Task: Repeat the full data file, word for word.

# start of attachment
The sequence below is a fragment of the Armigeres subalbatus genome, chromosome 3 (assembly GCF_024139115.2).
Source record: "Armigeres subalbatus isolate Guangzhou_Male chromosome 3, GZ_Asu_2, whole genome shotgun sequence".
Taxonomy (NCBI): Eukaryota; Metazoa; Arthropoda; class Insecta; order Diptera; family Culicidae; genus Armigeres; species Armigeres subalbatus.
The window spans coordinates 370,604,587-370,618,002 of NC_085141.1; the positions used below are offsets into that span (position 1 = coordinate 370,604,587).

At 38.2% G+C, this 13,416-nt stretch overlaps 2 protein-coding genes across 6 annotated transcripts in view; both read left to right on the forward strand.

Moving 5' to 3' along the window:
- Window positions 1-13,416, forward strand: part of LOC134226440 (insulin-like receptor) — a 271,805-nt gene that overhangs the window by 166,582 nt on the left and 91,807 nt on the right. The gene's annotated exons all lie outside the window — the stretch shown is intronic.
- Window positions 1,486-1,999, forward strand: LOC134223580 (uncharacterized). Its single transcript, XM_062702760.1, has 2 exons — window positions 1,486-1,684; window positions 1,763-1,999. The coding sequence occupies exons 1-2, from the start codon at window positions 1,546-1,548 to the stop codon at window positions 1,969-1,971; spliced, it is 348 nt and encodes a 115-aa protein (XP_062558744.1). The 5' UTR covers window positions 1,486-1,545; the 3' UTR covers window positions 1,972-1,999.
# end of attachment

The sequence below is a fragment of the Armigeres subalbatus genome, chromosome 3 (assembly GCF_024139115.2).
Source record: "Armigeres subalbatus isolate Guangzhou_Male chromosome 3, GZ_Asu_2, whole genome shotgun sequence".
Taxonomy (NCBI): Eukaryota; Metazoa; Arthropoda; class Insecta; order Diptera; family Culicidae; genus Armigeres; species Armigeres subalbatus.
The window spans coordinates 370,604,587-370,618,002 of NC_085141.1; the positions used below are offsets into that span (position 1 = coordinate 370,604,587).

At 38.2% G+C, this 13,416-nt stretch overlaps 2 protein-coding genes across 6 annotated transcripts in view; both read left to right on the forward strand.

Moving 5' to 3' along the window:
- Window positions 1-13,416, forward strand: part of LOC134226440 (insulin-like receptor) — a 271,805-nt gene that overhangs the window by 166,582 nt on the left and 91,807 nt on the right. The gene's annotated exons all lie outside the window — the stretch shown is intronic.
- Window positions 1,486-1,999, forward strand: LOC134223580 (uncharacterized). Its single transcript, XM_062702760.1, has 2 exons — window positions 1,486-1,684; window positions 1,763-1,999. The coding sequence occupies exons 1-2, from the start codon at window positions 1,546-1,548 to the stop codon at window positions 1,969-1,971; spliced, it is 348 nt and encodes a 115-aa protein (XP_062558744.1). The 5' UTR covers window positions 1,486-1,545; the 3' UTR covers window positions 1,972-1,999.